Women of child bearing age who are (or become) pregnant during therapy should be informed of the potential for fetal harm while on SUTENT.

Decreases in left ventricular ejection fraction (LVEF) to below the lower limit of normal (LLN) and cardiac failure, including death, have been observed. Patients with concomitant cardiac conditions should be carefully monitored for clinical signs and symptoms of congestive heart failure. Patients should be monitored for hypertension and treated as needed with standard antihypertensive therapy. Complete blood counts (CBCs) with platelet count and serum chemistries should be performed at the beginning of each treatment cycle for patients receiving treatment with SUTENT.

The most common adverse reactions in gastrointestinal stromal tumor, renal cell carcinoma and pancreatic neuroendocrine tumor clinical trials were diarrhea, fatigue, asthenia, nausea, mucositis/stomatitis, anorexia, vomiting, neutropenia, hypertension, dyspepsia, abdominal pain, constipation, rash, hand-foot syndrome, skin discoloration, hair color changes, altered taste and bleeding (Pfizer, 2011).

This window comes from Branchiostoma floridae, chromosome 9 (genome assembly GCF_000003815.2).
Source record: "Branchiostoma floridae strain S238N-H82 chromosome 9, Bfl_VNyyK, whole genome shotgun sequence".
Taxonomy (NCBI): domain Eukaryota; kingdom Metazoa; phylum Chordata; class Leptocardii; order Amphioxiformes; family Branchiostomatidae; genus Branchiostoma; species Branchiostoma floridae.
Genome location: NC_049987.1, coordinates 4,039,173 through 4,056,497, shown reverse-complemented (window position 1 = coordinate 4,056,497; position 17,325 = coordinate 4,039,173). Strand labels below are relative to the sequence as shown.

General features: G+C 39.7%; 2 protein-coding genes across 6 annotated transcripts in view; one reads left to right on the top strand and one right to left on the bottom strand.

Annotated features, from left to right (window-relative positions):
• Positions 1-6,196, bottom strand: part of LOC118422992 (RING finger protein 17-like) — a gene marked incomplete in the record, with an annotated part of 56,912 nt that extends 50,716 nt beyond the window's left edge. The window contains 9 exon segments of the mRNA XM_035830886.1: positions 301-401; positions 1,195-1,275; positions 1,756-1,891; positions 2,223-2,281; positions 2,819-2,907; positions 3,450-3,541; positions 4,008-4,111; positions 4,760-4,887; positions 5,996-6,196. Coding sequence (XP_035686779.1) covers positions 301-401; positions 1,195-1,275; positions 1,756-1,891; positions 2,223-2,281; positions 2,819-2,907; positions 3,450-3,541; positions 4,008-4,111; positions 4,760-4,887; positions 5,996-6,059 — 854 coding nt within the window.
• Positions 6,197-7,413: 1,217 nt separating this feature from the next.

For complete prescribing information please click here.

About Pancreatic Neuroendocrine Cancer

Neuroendocrine tumors are a type of cancer that can originate almost anywhere in the body. The most common sites from which neuroendocrine tumors arise are the lungs, appendix, small intestine, rectum, and pancreas. Neuroendocrine tumors that arise in the pancreas are called “pancreatic neuroendocrine tumors,” “islet cell tumors,” or “pancreatic endocrine tumors.” When neuroendocrine tumors originate in other areas, they are most commonly classified as “carcinoid cancer.” Currently, between 11,000 and 12,000 new cases of carcinoid cancer are diagnosed each year in the United States, but the number has been increasing by six percent annually.

About the Caring for Carcinoid Foundation

The Caring for Carcinoid Foundation (CFCF) is dedicated to discovering cures for carcinoid cancer, pancreatic neuroendocrine cancer, and related neuroendocrine cancers. Along with its focus on research, CFCF is committed to supporting patients, families, friends, and caregivers by providing them with complete and up-to-date information. CFCF directs 100 percent of all individual donations to breakthrough scientific research. This is made possible by the generous support of CFCF’s board of directors, corporate sponsors and pro bono legal counsel, Proskauer Rose LLP. Since its inception, CFCF has awarded more than 6 million dollars in research grants to leading scientists at renowned institutions worldwide. For more information about CFCF, please visit or call 617 948 2514 and ask to speak with Executive Director, Lauren Erb.

Pfizer media release 2011. SUTENT® Receives U.S. FDA Approval for Advanced Pancreatic Neuroendocrine Tumors.  Retrieved from: - guid=20110520006117en&source=RSS_2011&page=1